Mimi Kirk is a contributing writer to CityLab covering education, youth, and aging. Her writing has also appeared in The Washington Post, Foreign Policy, and Smithsonian.
Trump’s education budget aims to deliver a big boost to “school choice”—and siphon resources from urban schools in low-income areas.
Donald Trump’s proposed education budget aims to cut spending by 13.5 percent, or $9.2 billion, from the current $68.2 billion budget. It’s the biggest single-year cut a president has tried to make since Reagan attempted to gut the department in 1983. Targeted for the biggest hit: public schools. Specifically, after-school programs, teacher training, foreign languages, and the like would be slashed or eliminated.
Yet the budget gives public schools a way to make some cash: If local districts agree to allow open enrollment, in which parents, regardless of where they live, can send their children to any area public school, the districts will be awarded grants from a $1 billion initiative clunkily dubbed Furthering Options for Children to Unlock Success (FOCUS). When a child moves from one school to another, the local, state, and federal funds attached to them would follow.
FOCUS reflects Education Secretary Betsy DeVos and her signature fixation on “school choice,” whereby students have the option to attend schools different than the one they are zoned for geographically. These schools may be public, including charter schools (as in the case of FOCUS), or they maybe be private schools, including religious schools. Trump and DeVos support supplying parents with vouchers to offset the costs of private schools; the White House budget ups the funding for charter schools and private school choice to the tune of $417 million.
While it’s almost guaranteed Congress won’t pass the budget, the big boost to school choice is a sign of how far the issue has come in the past 15 years, among both Republicans and Democrats. The Obama administration didn’t support private school vouchers, but it did promote charter schools. For instance, Obama’s 2009 Race to the Top program, a $4.35 billion grant that aims to spur and reward innovation in K-12 education, rewards states for allowing the growth of charter schools.
School-choice supporters tout it as a way for parents living in neighborhoods with low-performing schools to send their kids to better schools in low-poverty areas. It’s a strategy generally applied to urban contexts, as rural areas are more likely to have a single school that the community rallies around. And it’s on the rise across the country. “We still have neighborhood attendance zones, and most children in the U.S. attend traditional public schools,” says Matthew Chingos of the Urban Institute. “But 42 percent of children in Washington, D.C. attend a charter school, and in New Orleans practically every school is a charter school.”
An increase in educational equity in cities sounds great on paper, but in practice problems arise. With FOCUS, children who are moving from low-performing schools to higher-performing schools would take funding with them, so resources are directed out of the schools that need them most. When children move to charter schools or private schools, studies show that they don’t necessarily do better, at least on standardized tests (despite some success stories). Researchers have also found that these schools increase segregation. And such schools are implicated in corruption scandals.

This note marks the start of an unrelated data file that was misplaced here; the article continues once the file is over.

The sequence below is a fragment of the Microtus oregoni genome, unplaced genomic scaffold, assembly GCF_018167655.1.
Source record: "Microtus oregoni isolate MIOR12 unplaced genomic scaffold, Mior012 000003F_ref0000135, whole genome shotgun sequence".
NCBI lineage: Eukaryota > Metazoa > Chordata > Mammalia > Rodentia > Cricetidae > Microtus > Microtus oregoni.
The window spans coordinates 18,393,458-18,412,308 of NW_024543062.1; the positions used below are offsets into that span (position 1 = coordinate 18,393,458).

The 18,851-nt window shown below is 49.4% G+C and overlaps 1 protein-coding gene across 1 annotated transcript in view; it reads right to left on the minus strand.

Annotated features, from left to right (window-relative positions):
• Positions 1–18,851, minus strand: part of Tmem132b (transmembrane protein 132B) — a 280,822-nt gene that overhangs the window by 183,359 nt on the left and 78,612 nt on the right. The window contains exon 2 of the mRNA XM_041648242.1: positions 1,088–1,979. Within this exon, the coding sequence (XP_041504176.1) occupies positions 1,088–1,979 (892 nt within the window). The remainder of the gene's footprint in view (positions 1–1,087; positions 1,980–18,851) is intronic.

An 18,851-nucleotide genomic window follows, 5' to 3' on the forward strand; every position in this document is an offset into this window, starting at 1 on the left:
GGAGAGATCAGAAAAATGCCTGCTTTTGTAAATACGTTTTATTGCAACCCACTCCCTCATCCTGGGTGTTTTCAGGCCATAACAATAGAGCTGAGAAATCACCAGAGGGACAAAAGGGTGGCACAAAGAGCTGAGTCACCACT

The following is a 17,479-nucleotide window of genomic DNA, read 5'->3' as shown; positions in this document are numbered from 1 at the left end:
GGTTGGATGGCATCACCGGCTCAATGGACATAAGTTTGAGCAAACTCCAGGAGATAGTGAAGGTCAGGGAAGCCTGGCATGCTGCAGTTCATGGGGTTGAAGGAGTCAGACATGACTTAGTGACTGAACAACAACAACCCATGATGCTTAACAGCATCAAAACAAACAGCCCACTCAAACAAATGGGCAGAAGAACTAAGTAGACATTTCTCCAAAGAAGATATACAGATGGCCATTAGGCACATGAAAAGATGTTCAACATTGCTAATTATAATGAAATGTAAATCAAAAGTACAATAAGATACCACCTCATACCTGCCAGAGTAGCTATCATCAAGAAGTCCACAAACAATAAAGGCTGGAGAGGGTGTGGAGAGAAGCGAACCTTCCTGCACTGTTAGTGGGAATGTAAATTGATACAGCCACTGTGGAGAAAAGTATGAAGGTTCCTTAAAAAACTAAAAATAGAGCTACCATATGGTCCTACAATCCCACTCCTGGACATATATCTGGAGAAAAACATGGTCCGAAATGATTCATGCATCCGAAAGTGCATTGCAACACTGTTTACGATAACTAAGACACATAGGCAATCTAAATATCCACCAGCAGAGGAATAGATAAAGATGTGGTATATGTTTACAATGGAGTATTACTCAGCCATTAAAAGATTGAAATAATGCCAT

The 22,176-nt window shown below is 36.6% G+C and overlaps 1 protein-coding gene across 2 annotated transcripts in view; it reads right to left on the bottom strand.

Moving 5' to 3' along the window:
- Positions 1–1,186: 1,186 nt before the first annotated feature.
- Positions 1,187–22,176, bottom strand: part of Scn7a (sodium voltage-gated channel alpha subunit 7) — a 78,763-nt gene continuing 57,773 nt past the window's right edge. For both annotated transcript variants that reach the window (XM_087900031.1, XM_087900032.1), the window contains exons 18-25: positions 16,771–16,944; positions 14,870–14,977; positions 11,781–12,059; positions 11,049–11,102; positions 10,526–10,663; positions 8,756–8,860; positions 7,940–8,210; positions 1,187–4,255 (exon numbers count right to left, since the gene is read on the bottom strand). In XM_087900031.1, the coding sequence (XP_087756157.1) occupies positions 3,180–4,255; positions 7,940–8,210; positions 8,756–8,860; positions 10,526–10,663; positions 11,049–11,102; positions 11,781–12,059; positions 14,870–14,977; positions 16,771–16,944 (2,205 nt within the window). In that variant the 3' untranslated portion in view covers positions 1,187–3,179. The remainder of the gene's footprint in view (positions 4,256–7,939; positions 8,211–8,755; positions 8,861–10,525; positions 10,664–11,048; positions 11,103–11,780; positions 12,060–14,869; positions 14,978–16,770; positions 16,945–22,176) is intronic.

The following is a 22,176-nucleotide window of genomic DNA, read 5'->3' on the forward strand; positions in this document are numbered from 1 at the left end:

But perhaps the most fundamental issue is that parents, particularly low-income parents, prefer a school in their neighborhood. Even if a child from a low-performing school in a disadvantaged neighborhood secures a rare spot in a high-performing school in a wealthy neighborhood, they still have to find a way to get there and back every day. Transportation is not often provided, and parents without a lot of money and time find it difficult, if not impossible, to ferry their child back and forth each day via public transport or other means. (And with schools starting ridiculously early in suburbs and cities alike, the schlep is even harder to accomplish.)
A 2016 study out of New Orleans, where more than 9 out of 10 children attend charter schools, shows that parents don’t necessarily choose schools based on academics. Each year, the city asks parents to rank eight schools in order of preference, and it then uses an algorithm to place students in schools across the city. Parents may tell researchers that they choose schools based on test scores and other academic measures, but the study reveals that in practice parents, especially low-income parents, rank schools based on other criteria: distance from home, availability of extended school hours and after-school programs, and certain extracurriculars like football and band.
This may occur because parents don’t have enough information about the schools in their city. As RAND scholars Andrew McEachin, Brian Stecher, and Grace Evans write:
The vast majority of school districts do not provide families with robust school quality information—in part because school quality is difficult to measure and portray clearly to parents and students. Even districts with large choice programs, like Denver and New Orleans, often struggle to provide families with the information they need to make optimal decisions. Research also shows that districts don’t always do a good job of disseminating information and explaining options to certain groups—low-income parents and those whose children are first-generation Americans, for example.
But regardless of the reason, parents generally prefer geographic proximity. “Basically, people want good schools in their neighborhoods,” says Chingos. “Efforts to offer them more choices need to worry about transportation and the availability of good schools so that we’re not just rearranging deck chairs on the Titanic.”